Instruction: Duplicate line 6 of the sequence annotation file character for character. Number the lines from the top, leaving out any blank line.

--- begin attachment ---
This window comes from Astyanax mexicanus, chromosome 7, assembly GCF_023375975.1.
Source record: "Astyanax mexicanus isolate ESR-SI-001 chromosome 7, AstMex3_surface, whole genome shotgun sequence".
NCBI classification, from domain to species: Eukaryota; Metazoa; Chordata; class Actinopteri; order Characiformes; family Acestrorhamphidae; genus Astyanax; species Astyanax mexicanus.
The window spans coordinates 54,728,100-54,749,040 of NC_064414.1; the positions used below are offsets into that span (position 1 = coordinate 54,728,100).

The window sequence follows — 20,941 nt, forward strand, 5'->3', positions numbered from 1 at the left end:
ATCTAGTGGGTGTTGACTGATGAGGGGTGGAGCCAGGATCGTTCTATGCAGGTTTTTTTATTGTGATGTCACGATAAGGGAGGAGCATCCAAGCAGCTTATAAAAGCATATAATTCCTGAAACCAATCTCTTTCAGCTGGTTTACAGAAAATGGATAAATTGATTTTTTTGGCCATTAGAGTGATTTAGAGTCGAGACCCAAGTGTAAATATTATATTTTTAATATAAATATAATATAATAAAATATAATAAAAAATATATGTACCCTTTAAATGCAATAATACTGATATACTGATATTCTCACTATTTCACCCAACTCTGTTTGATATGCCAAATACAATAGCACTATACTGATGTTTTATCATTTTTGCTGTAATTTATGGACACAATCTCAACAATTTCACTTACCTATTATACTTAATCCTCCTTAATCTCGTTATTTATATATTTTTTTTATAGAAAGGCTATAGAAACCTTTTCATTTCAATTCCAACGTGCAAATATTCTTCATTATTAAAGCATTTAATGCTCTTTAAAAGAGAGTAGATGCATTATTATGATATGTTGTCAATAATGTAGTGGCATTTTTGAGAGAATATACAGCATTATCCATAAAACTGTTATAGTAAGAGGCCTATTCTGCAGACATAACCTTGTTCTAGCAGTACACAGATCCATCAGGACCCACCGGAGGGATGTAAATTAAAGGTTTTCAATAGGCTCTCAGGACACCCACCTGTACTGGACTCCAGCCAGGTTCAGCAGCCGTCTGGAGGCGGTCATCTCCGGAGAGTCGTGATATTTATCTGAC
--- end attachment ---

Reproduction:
ATCTAGTGGGTGTTGACTGATGAGGGGTGGAGCCAGGATCGTTCTATGCAGGTTTTTTTATTGTGATGTCACGATAAGGGAGGAGCATCCAAGCAGCTTATAAAAGCATATAATTCCTGAAACCAATCTCTTTCAGCTGGTTTACAGAAAATGGATAAATTGATTTTTTTGGCCATTAGAGTGATTTAGAGTCGAGACCCAAGTGTAAATATTATATTTTTAATATAAATATAATATAATAAAATATAATAAAAAATATATGTACCCTTTAAATGCAATAATACTGATATACTGATATTCTCACTATTTCACCCAACTCTGTTTGATATGCCAAATACAATAGCACTATACTGATGTTTTATCATTTTTGCTGTAATTTATGGACACAATCTCAACAATTTCACTTACCTATTATACTTAATCCTCCTTAATCTCGTTATTTATATATTTTTTTTATAGAAAGGCTATAGAAACCTTTTCATTTCAATTCCAACGTGCAAATATTCTTCATTATTAAAGCATTTAATGCTCTTTAAAAGAGAGTAGATGCATTATTATGATATGTTGTCAATAATGTAGTGGCATTTTTGAGAGAATATACAGCATTATCCATAAAACTGTTATAGTAAGAGGCCTATTCTGCAGACATAACCTTGTTCTAGCAGTACACAGATCCATCAGGACCCACCGGAGGGATGTAAATTAAAGGTTTTCAATAGGCTCTCAGGACACCCACCTGTACTGGACTCCAGCCAGGTTCAGCAGCCGTCTGGAGGCGGTCATCTCCGGAGAGTCGTGATATTTATCTGAC